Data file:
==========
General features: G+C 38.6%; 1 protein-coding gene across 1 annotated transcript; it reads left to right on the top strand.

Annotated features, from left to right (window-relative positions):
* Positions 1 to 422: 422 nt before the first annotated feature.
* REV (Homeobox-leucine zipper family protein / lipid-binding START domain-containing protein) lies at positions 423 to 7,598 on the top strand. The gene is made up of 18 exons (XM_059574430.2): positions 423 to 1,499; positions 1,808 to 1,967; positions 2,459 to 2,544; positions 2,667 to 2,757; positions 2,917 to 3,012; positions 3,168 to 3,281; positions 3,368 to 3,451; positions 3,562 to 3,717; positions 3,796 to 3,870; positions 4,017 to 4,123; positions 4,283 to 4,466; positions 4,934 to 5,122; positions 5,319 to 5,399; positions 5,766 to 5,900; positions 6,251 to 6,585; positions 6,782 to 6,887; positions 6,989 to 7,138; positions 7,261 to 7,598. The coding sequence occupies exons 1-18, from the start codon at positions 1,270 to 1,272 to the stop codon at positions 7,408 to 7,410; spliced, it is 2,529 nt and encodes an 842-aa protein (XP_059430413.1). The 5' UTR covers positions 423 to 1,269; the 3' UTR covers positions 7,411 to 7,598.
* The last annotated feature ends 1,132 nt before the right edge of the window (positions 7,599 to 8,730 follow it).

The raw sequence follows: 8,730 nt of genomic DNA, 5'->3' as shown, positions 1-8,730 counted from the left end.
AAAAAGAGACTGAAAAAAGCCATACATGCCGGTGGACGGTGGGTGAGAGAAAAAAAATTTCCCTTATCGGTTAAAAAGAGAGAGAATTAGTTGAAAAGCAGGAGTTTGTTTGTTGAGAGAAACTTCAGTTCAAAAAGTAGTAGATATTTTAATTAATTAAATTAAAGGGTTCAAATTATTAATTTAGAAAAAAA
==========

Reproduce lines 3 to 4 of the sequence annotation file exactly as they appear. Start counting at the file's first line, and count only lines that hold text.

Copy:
* Positions 1 to 422: 422 nt before the first annotated feature.
* REV (Homeobox-leucine zipper family protein / lipid-binding START domain-containing protein) lies at positions 423 to 7,598 on the top strand. The gene is made up of 18 exons (XM_059574430.2): positions 423 to 1,499; positions 1,808 to 1,967; positions 2,459 to 2,544; positions 2,667 to 2,757; positions 2,917 to 3,012; positions 3,168 to 3,281; positions 3,368 to 3,451; positions 3,562 to 3,717; positions 3,796 to 3,870; positions 4,017 to 4,123; positions 4,283 to 4,466; positions 4,934 to 5,122; positions 5,319 to 5,399; positions 5,766 to 5,900; positions 6,251 to 6,585; positions 6,782 to 6,887; positions 6,989 to 7,138; positions 7,261 to 7,598. The coding sequence occupies exons 1-18, from the start codon at positions 1,270 to 1,272 to the stop codon at positions 7,408 to 7,410; spliced, it is 2,529 nt and encodes an 842-aa protein (XP_059430413.1). The 5' UTR covers positions 423 to 1,269; the 3' UTR covers positions 7,411 to 7,598.